CONTRIBUTORS

Charmaine Papertalk Green

Charmaine Papertalk Green is from the Wajarri, Badimaya and Southern Yamaji peoples of Mid West Western Australia. She has lived and worked in rural Western Australia (Mid West and Pilbara) most of her life, and within the Aboriginal sector industry as a community agitator, artist/poet, community development practitioner and social sciences researcher. Her poetry has appeared in Antipodes, Artlink Magazine, Cordite Poetry Review, The Kenyon Review and The Lifted Brow, as well as in the anthologies The Fremantle Press Anthology of Western Australian Poetry, Inside Black Australia: An Anthology of Aboriginal Poetry, Ora Nui: A Collection of Maori and Aboriginal Literature, The Penguin Book of Australian Women Poets and Those Who Remain Will Always Remember: An Anthology of Aboriginal Writing. She lives in Geraldton, Western Australia.

Introduction to Charmaine Papertalk Green’s Nganajungu Yagu

Since Charmaine Papertalk Green’s poetry was first published in The Penguin Book of Australian Women Poets in 1986, her voice on the page has been consistent: eloquently powerful, respectfully challenging and true to her role in life as a Yamaji Nyarlu.

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Tea Leaves Stains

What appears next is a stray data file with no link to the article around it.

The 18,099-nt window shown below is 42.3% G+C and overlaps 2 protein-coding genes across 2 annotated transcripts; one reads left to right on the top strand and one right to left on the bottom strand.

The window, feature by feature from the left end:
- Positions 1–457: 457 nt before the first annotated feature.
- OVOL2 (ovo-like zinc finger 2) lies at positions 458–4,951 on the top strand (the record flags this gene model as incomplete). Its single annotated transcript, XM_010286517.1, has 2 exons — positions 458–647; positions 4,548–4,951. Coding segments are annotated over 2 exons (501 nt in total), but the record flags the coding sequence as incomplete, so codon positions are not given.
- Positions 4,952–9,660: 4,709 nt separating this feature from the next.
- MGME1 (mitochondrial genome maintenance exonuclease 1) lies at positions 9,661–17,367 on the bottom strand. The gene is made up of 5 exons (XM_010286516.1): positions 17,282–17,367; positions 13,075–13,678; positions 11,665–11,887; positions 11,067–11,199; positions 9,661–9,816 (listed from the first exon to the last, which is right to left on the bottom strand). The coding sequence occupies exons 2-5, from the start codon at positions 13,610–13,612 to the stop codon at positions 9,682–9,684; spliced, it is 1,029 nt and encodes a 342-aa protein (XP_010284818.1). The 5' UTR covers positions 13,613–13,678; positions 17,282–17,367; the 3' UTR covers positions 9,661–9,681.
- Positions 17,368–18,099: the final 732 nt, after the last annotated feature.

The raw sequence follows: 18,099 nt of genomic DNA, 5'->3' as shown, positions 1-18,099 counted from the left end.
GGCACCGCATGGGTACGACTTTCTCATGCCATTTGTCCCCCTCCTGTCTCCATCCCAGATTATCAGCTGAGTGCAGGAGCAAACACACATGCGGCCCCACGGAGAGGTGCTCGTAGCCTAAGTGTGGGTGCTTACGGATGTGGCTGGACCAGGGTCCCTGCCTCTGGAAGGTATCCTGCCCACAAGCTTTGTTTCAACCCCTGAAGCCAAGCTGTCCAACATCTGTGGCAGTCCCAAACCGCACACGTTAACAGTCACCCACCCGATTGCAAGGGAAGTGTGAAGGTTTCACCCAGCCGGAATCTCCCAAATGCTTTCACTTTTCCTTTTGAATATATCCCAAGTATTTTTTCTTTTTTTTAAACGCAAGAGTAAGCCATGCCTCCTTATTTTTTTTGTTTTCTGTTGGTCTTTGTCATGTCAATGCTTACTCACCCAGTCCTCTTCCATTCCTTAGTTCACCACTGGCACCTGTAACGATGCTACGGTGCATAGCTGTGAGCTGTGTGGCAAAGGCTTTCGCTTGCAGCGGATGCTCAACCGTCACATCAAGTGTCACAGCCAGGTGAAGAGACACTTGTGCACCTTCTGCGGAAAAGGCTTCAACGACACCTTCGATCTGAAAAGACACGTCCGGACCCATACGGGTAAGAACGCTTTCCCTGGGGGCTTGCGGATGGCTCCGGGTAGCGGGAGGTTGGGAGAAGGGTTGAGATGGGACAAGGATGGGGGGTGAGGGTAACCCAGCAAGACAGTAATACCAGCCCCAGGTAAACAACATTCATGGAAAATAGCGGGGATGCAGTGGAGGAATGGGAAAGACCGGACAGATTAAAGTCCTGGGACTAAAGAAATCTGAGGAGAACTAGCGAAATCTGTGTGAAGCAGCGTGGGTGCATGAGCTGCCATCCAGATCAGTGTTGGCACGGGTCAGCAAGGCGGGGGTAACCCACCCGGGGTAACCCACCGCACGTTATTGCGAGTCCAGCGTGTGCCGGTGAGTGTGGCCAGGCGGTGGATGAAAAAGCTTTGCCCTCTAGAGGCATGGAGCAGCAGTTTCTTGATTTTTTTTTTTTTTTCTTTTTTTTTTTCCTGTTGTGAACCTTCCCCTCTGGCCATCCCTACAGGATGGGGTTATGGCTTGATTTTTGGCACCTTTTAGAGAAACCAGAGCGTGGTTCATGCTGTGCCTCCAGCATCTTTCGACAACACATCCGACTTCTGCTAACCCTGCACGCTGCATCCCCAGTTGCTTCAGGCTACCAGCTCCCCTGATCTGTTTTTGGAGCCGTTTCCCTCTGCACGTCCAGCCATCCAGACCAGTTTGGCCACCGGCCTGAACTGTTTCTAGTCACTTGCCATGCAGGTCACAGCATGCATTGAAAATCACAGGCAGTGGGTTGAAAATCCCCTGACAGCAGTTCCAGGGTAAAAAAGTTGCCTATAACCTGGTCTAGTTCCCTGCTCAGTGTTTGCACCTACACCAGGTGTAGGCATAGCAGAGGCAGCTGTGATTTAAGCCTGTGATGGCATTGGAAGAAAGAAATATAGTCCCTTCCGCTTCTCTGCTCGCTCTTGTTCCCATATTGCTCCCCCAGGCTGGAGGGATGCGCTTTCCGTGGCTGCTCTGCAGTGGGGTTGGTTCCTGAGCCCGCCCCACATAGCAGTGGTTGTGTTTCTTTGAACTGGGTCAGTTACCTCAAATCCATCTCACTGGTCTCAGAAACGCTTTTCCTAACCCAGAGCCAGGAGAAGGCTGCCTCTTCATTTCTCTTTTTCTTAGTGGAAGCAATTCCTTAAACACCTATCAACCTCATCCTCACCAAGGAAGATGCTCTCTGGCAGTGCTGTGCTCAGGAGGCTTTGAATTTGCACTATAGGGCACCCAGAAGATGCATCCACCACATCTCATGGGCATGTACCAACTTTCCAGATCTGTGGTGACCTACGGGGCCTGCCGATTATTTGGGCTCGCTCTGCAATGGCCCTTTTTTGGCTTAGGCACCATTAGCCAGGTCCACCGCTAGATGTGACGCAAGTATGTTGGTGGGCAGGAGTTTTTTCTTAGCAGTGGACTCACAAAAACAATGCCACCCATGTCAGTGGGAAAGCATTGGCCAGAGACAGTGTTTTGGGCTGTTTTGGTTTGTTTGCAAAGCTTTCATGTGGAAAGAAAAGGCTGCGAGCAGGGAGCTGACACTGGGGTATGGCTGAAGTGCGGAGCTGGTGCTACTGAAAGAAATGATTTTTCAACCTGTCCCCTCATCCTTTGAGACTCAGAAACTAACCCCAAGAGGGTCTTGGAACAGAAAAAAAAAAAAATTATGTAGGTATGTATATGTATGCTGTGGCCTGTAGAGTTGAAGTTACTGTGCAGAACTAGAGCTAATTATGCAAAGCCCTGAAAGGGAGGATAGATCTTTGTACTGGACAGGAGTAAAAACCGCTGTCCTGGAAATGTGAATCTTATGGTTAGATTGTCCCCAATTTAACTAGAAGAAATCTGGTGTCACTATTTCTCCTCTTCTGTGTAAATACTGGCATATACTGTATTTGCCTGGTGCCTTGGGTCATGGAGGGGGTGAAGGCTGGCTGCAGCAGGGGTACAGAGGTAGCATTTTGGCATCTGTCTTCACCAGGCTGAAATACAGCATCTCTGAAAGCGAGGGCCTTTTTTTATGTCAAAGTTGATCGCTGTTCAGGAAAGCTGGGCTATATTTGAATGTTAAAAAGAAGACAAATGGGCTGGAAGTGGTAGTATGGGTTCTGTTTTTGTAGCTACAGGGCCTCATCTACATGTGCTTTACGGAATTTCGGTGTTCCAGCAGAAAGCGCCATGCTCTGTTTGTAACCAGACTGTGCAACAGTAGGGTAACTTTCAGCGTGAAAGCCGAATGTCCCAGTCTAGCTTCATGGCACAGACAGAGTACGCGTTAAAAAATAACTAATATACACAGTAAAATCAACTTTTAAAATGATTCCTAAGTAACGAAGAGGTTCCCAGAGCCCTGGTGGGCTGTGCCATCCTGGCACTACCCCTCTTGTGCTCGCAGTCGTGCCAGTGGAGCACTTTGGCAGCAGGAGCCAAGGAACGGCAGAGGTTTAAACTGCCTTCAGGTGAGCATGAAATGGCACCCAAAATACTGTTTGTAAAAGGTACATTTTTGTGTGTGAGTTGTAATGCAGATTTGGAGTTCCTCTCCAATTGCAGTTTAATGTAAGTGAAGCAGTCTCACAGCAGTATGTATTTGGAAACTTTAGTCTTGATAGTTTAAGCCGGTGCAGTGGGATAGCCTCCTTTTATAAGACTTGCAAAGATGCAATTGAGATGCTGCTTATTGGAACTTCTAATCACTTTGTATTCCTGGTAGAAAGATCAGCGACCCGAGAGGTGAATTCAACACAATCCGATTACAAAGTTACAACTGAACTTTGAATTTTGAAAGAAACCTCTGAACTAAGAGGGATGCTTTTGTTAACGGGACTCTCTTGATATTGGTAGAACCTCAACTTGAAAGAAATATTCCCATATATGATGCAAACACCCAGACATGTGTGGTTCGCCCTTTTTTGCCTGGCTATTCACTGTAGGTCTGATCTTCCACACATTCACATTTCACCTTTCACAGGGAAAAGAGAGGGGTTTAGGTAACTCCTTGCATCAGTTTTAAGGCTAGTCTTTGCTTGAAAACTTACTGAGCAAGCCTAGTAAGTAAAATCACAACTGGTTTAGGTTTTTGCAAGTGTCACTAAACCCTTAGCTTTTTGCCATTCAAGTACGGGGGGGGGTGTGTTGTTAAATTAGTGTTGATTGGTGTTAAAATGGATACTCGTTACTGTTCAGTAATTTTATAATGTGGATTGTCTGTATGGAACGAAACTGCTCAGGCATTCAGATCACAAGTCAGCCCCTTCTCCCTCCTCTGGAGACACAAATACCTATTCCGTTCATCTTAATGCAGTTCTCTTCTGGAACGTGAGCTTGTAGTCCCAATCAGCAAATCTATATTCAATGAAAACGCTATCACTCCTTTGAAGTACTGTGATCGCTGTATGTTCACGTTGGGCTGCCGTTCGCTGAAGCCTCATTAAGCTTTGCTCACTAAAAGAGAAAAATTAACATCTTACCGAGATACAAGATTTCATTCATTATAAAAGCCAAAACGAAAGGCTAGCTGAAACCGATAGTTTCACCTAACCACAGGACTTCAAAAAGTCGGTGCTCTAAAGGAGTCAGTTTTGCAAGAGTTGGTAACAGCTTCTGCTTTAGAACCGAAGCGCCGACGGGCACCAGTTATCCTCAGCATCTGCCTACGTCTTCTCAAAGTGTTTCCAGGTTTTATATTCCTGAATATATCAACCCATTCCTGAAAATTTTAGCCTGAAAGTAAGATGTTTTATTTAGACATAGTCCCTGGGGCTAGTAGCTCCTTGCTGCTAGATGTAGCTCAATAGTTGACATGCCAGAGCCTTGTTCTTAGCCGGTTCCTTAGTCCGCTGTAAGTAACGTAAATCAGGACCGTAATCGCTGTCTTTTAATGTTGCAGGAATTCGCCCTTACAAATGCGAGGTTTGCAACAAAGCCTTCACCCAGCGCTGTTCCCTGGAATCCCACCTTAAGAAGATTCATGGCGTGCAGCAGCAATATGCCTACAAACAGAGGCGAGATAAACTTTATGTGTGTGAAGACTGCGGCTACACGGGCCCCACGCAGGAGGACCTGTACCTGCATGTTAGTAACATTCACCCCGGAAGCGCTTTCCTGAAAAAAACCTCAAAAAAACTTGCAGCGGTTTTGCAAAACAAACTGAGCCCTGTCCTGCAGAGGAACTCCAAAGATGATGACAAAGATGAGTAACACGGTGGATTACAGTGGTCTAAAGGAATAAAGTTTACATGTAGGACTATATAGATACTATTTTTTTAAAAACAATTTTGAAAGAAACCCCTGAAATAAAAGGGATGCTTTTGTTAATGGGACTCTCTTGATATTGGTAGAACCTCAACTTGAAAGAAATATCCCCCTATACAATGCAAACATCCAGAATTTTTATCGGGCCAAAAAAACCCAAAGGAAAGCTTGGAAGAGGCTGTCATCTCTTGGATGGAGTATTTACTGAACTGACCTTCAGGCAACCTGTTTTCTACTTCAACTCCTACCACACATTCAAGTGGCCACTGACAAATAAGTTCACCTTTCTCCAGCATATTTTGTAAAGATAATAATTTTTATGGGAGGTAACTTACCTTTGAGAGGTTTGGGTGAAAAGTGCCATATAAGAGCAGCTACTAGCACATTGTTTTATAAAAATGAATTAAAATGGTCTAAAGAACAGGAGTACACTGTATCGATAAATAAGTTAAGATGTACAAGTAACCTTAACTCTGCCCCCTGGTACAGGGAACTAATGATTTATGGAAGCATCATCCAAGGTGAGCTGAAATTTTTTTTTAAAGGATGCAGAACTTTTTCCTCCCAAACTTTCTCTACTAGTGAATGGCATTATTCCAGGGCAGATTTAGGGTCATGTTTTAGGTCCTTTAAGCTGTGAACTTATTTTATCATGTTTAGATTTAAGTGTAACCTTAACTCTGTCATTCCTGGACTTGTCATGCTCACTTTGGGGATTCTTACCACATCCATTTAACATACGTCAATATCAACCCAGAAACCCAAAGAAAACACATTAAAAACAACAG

Café sitting teacup drinking Tea leaves tell a story You know slavery Poured through generation eyes Swirling into existence With each teaspoon stir Stirring memories not forget Wadjbella’s took something Society slavery here Like domesticating a cat Or breaking in …

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न्हानानग्गु यागु | Nhananggu Yagu

Translated from the English to the Hindi by Subhash Jaireth न्हानानग्गु यागु: मेरी मां जो मेरी अपनी मां है, हमेशा कहा करती थी कि माथा उठा कर चलो मेरी साहसी छुटकी निअरलु, यानि की मैं न्हानानग्गु यागु: मेरी मां, जो …

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Don’t Want Me to Talk

You don’t want me to talk about Mining or its impact on Country You don’t want me to talk about The concept and construct of ‘whiteness’ Its dominance and power in society You don’t want me to talk about The …

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Blinding Loyalty

The Yamaji didn’t see it coming Having taken over from their fathers Working as farm hands Mullewa side The seasonal work welcomed Getting to drive the equipment Preparing the land for wheat Driving in circles and squares Late at night …

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A White Australia Mindset

When do you know it has become obsolete? When can we be certain it has become obsolete? Take the White Australian Policy abolished on paper yet The mindset was to keep Australia for the descendants Of the British and to …

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